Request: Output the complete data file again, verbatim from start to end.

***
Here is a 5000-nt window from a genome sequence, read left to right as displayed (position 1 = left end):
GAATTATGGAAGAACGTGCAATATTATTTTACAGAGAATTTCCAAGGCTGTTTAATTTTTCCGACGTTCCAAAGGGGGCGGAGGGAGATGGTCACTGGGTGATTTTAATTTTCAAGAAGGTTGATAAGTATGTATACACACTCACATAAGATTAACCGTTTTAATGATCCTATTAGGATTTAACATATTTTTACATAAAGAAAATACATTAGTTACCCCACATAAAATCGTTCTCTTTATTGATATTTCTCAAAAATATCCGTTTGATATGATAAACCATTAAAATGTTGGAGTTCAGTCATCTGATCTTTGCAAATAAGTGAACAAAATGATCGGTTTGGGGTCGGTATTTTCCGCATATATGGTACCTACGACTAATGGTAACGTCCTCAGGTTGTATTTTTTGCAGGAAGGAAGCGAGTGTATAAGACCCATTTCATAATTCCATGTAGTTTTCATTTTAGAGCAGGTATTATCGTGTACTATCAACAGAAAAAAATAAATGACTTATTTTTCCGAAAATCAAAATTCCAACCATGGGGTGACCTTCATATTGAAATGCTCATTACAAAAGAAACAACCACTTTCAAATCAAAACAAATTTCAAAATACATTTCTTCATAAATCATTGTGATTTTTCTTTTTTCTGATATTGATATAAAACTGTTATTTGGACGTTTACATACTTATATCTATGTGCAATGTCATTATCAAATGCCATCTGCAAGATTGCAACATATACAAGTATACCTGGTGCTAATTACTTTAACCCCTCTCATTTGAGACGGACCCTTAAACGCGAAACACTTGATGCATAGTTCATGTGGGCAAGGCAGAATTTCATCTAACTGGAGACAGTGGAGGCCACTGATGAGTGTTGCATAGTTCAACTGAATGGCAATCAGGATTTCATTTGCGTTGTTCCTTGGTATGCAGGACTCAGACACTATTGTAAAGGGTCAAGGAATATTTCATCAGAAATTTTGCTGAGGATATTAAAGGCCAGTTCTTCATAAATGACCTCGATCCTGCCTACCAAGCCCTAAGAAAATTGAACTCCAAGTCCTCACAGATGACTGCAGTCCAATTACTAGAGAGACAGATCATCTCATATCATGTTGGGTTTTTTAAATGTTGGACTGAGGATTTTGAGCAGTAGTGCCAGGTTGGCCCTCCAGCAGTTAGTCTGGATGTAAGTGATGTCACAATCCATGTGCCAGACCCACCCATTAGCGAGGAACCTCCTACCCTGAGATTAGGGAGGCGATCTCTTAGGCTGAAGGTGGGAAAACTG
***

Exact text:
Here is a 5000-nt window from a genome sequence, read left to right as displayed (position 1 = left end):
GAATTATGGAAGAACGTGCAATATTATTTTACAGAGAATTTCCAAGGCTGTTTAATTTTTCCGACGTTCCAAAGGGGGCGGAGGGAGATGGTCACTGGGTGATTTTAATTTTCAAGAAGGTTGATAAGTATGTATACACACTCACATAAGATTAACCGTTTTAATGATCCTATTAGGATTTAACATATTTTTACATAAAGAAAATACATTAGTTACCCCACATAAAATCGTTCTCTTTATTGATATTTCTCAAAAATATCCGTTTGATATGATAAACCATTAAAATGTTGGAGTTCAGTCATCTGATCTTTGCAAATAAGTGAACAAAATGATCGGTTTGGGGTCGGTATTTTCCGCATATATGGTACCTACGACTAATGGTAACGTCCTCAGGTTGTATTTTTTGCAGGAAGGAAGCGAGTGTATAAGACCCATTTCATAATTCCATGTAGTTTTCATTTTAGAGCAGGTATTATCGTGTACTATCAACAGAAAAAAATAAATGACTTATTTTTCCGAAAATCAAAATTCCAACCATGGGGTGACCTTCATATTGAAATGCTCATTACAAAAGAAACAACCACTTTCAAATCAAAACAAATTTCAAAATACATTTCTTCATAAATCATTGTGATTTTTCTTTTTTCTGATATTGATATAAAACTGTTATTTGGACGTTTACATACTTATATCTATGTGCAATGTCATTATCAAATGCCATCTGCAAGATTGCAACATATACAAGTATACCTGGTGCTAATTACTTTAACCCCTCTCATTTGAGACGGACCCTTAAACGCGAAACACTTGATGCATAGTTCATGTGGGCAAGGCAGAATTTCATCTAACTGGAGACAGTGGAGGCCACTGATGAGTGTTGCATAGTTCAACTGAATGGCAATCAGGATTTCATTTGCGTTGTTCCTTGGTATGCAGGACTCAGACACTATTGTAAAGGGTCAAGGAATATTTCATCAGAAATTTTGCTGAGGATATTAAAGGCCAGTTCTTCATAAATGACCTCGATCCTGCCTACCAAGCCCTAAGAAAATTGAACTCCAAGTCCTCACAGATGACTGCAGTCCAATTACTAGAGAGACAGATCATCTCATATCATGTTGGGTTTTTTAAATGTTGGACTGAGGATTTTGAGCAGTAGTGCCAGGTTGGCCCTCCAGCAGTTAGTCTGGATGTAAGTGATGTCACAATCCATGTGCCAGACCCACCCATTAGCGAGGAACCTCCTACCCTGAGATTAGGGAGGCGATCTCTTAGGCTGAAGGTGGGAAAACTG